Celebrating International Ear Care Day

Celebrating International Ear Care Day

Celebrating International Ear Care Day

On March 3rd, 2015, you are invited to celebrate your ears. They might stick out a bit or get waxy now and then; perhaps they aren’t working quite as well as they did when they were younger. However, they have made your life resonate, pop, sing, shout, whisper, groan, scream and listen. They enrich your world each and every day, and it’s time they were properly recognized.

Because hearing is so crucial to our quality of life, it is important to do all we can to protect it. Once hearing loss occurs, oftentimes it cannot be reversed. Therefore, taking preventive measures is very important. Here are just a few ways you can care for your ears:

  • Be careful when cleaning your ears. Don’t use cotton swabs or sharp objects, since they can damage your eardrum or ear canal. Your mother wasn’t kidding when she told you not to put anything smaller than your elbow in your ear.
  • If ear wax has built up, have it removed by your doctor.
  • If your ears hurt or itch or if they are discharging fluid, have them examined by a doctor. Also consult a professional if you suddenly develop ringing in your ears or a drastic change in your hearing.
  • Wear hearing protection during exposure to loud noise at home, work, or at a concert, night club or loud sporting event.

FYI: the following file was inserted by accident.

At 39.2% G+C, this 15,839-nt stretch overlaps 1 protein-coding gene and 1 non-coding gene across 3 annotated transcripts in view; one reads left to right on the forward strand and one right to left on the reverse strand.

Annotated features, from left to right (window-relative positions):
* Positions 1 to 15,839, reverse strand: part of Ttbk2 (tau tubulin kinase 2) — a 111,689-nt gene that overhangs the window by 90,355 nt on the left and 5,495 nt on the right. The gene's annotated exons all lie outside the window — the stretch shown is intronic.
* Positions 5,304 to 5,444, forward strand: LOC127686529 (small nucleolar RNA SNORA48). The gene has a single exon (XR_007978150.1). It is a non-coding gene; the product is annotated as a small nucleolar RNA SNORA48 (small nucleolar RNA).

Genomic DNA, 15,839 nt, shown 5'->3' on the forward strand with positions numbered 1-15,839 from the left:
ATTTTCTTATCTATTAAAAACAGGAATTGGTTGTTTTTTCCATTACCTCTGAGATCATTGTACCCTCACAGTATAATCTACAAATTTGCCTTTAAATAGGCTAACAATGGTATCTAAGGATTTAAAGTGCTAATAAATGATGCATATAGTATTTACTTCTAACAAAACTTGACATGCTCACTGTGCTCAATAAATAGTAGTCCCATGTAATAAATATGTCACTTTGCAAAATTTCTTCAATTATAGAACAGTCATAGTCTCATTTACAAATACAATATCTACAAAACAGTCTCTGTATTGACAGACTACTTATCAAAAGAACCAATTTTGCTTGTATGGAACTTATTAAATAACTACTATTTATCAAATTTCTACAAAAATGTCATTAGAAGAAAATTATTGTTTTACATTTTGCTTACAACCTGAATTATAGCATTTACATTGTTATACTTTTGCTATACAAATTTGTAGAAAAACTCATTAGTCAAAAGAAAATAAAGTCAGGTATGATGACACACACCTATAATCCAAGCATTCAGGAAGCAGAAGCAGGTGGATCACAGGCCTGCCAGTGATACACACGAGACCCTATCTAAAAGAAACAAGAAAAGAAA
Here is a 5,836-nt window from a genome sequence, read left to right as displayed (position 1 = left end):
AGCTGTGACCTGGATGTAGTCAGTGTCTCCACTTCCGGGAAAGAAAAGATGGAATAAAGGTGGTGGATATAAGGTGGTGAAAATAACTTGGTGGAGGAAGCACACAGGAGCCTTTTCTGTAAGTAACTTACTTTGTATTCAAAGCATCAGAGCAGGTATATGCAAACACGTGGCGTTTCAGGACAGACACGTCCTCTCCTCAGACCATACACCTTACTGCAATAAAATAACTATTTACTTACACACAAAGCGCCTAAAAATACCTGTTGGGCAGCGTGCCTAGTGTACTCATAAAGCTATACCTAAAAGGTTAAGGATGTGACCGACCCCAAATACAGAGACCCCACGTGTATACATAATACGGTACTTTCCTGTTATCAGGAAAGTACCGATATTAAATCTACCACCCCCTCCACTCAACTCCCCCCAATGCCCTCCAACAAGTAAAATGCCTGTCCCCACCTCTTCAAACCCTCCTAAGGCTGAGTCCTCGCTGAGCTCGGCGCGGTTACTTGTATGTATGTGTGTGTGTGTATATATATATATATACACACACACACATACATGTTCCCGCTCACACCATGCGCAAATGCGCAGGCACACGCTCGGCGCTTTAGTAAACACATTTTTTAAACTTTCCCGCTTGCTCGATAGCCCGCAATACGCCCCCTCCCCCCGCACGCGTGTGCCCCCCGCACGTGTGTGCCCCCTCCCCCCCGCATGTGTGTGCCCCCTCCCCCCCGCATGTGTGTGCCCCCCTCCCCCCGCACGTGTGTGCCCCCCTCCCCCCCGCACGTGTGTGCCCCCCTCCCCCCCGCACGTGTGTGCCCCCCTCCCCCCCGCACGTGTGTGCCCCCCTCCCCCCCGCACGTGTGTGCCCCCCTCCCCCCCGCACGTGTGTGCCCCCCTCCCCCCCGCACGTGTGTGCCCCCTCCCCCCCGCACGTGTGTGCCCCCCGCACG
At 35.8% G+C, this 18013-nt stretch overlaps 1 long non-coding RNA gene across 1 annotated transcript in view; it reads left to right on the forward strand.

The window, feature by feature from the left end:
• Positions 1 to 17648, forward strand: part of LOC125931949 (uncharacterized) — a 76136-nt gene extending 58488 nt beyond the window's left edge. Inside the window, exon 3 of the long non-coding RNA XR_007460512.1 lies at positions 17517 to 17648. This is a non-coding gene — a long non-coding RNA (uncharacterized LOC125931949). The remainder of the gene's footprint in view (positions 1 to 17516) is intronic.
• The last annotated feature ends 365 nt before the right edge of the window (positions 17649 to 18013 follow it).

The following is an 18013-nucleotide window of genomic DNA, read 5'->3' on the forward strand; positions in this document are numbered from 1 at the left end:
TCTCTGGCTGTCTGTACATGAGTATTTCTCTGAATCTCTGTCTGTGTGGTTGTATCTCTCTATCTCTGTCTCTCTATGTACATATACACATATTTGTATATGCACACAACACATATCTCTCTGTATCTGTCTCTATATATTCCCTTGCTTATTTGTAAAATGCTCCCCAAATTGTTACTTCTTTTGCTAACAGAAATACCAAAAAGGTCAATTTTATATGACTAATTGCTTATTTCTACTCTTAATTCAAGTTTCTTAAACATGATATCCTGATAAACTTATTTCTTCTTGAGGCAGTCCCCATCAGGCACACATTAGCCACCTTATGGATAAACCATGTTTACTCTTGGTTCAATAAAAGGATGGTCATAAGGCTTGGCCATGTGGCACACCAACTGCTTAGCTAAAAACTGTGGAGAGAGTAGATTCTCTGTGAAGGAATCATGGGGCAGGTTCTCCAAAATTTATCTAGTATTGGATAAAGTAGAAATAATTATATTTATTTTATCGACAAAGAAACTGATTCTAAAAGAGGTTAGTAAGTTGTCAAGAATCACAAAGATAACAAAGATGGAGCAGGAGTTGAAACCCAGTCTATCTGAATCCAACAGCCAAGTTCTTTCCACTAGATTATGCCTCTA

A Look at How Hearing Devices Have Changed

Devices to help amplify sounds have come a long way in a relatively short period of time. The ear trumpet came into general use in the early 1800s to help assist those with hearing loss. Later in that century, those bulky objects were replaced by the acoustic horn, which consisted of a cone-shaped tube, one end of which fit into the ear. Over the years, inventors came up with hearing aids that were cleverly hidden in a person’s hair, their clothing, or even nearby furniture.

Electronic hearing aids gained popularity after the invention of the telephone and used electricity to amplify a sound. With World War II came technology that enabled hearing aids to be miniaturized. Later advances included first the transistor and then digital models.

Now that hearing aids are more discreet, easy-to-use and effective, their use is increasing. In fact, 90 percent of the people who try them find them to be helpful. Sadly, it takes the average person seven years between recognizing they have hearing loss and seeking help.

Don’t let yourself become a similar statistic. Why not commemorate International Ear Care Day on March 3rd by getting your hearing checked? Companies like Miracle-Ear* offer free hearing tests and regular hearing aid check-ups and cleanings. Plus they have over 1,200 locations nationwide, so it’s convenient wherever you go. Check your local area for more details. You just might be amazed at all of the sounds you’ve been missing.

*This post was sponsored by Miracle-Ear, image via Shutterstock.

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